Although the cost of implementing solar power is still substantial (some would say unfeasible), some states such as California are offering significant rebates or tax incentives that could trim the initial expense by as much as 50 percent. And, in Europe, at least one warehousing construction company has found a way to recoup some of its costs by selling some of the solar electricity it generates back to the power grid.
By the same token, some shippers are taking a page from Bob Dylan's book to see whether their answer to more sustainable warehouses is "blowin' in the wind." Several major retailers and manufacturers are either experimenting with, considering, or deploying wind energy to help power portions of their DCs.
According to the American Wind Energy Association, the cost of electricity from this clean power source has dropped by more than 80 percent over the past two decades, with more cost improvements still to come as technology improves and more wind power plants are constructed. However, the up-front expense for the turbines and other materials needed to get started is still steep and has actually gotten higher in recent years.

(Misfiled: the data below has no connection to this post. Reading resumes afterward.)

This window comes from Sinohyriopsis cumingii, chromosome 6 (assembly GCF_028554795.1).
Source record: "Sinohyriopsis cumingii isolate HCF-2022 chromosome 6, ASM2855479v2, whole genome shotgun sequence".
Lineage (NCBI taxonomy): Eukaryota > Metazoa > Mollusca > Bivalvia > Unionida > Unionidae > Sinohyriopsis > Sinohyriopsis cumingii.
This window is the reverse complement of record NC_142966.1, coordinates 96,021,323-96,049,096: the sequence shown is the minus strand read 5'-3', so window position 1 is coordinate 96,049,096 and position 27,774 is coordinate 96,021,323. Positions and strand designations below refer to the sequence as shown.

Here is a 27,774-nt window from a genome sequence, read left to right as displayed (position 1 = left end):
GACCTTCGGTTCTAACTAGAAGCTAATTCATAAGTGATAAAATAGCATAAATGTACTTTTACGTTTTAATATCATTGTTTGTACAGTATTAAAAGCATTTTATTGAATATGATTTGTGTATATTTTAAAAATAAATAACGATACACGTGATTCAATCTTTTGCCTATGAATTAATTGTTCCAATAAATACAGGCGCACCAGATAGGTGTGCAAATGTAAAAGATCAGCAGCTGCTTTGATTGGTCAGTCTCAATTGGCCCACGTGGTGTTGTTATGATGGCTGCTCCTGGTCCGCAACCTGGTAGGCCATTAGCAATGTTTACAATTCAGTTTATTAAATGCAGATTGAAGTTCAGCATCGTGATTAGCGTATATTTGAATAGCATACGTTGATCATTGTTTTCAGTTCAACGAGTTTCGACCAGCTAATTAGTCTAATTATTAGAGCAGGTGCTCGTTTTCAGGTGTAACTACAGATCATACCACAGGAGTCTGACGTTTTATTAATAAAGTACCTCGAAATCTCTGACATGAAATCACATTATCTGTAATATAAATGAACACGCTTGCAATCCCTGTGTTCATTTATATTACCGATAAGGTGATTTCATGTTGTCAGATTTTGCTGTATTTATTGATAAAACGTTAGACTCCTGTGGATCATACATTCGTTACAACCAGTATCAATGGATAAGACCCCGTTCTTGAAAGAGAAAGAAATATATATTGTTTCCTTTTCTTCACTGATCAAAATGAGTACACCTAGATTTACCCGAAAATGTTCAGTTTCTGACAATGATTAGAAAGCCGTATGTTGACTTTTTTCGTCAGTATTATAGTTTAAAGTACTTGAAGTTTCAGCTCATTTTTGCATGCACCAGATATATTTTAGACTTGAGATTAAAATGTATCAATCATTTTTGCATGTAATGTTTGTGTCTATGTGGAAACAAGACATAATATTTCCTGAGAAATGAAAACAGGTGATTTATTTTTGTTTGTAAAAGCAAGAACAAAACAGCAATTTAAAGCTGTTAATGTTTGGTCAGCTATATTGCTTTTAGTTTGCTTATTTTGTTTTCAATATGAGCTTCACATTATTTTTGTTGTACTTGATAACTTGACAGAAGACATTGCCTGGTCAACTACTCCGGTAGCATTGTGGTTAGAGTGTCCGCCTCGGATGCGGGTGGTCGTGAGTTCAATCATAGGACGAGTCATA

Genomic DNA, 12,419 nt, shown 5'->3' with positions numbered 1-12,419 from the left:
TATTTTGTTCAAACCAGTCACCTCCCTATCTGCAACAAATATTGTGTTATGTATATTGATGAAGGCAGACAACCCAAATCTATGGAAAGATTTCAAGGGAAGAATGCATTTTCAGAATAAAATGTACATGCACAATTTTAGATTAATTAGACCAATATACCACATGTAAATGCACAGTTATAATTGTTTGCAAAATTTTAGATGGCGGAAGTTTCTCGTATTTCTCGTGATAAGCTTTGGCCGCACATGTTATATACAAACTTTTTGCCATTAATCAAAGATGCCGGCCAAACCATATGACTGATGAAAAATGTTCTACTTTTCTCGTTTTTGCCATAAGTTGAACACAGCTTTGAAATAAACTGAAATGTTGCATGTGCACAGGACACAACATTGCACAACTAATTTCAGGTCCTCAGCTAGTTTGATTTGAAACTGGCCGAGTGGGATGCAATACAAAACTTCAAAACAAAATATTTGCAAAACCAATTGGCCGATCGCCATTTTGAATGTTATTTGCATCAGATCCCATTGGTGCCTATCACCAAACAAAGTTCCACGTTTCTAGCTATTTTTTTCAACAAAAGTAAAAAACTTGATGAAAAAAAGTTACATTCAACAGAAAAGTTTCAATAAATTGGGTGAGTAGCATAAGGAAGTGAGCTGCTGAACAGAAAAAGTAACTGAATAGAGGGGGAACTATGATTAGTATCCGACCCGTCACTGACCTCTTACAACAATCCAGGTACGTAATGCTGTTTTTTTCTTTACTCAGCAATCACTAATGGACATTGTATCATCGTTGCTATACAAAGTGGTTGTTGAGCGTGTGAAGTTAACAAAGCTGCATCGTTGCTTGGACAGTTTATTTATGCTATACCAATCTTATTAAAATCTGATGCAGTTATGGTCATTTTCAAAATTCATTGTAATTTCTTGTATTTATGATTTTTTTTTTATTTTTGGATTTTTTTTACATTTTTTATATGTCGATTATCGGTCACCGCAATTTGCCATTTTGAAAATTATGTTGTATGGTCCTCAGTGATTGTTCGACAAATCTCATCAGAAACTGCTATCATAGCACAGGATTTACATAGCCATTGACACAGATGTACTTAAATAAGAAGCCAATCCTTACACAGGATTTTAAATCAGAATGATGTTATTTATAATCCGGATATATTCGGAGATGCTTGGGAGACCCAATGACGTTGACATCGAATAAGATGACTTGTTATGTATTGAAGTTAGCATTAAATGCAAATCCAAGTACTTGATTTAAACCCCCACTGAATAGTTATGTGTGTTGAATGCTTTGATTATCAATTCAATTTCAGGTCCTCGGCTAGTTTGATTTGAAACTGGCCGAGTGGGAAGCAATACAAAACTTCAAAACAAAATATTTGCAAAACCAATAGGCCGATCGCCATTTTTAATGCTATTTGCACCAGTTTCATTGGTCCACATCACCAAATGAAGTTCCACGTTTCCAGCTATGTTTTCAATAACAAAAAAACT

Finally, some green warehousing initiatives aren't focused on energy at all.
"There's no doubt that the rising demand for fuel and its escalating cost have accelerated some companies' desire to conserve energy," says Saxena. "But there's a lot more to having a green warehouse than just reducing gas and electric bills."
One notable example is water use. Many areas of the United States have been experiencing severe droughts, prompting some companies to install stormwater retention and irrigation techniques for their landscaping or to incorporate Xeriscaping principles such as drought-resistant shrubs around their warehouses.
Companies also are focusing on using more recycled materials for warehouse construction or equipment - and on reducing their own contributions to landfills by doing a better job of forecasting how much inventory they actually need. And they're considering the importance of inner air quality - a subject that also has productivity and employee-retention ramifications.
"Most aspects of doing greener business in the supply chain truly are related to greater productivity, which is always a goal of supply-chain management," says Saxena. "At this point of the journey, focusing on sustainability has much to offer us all."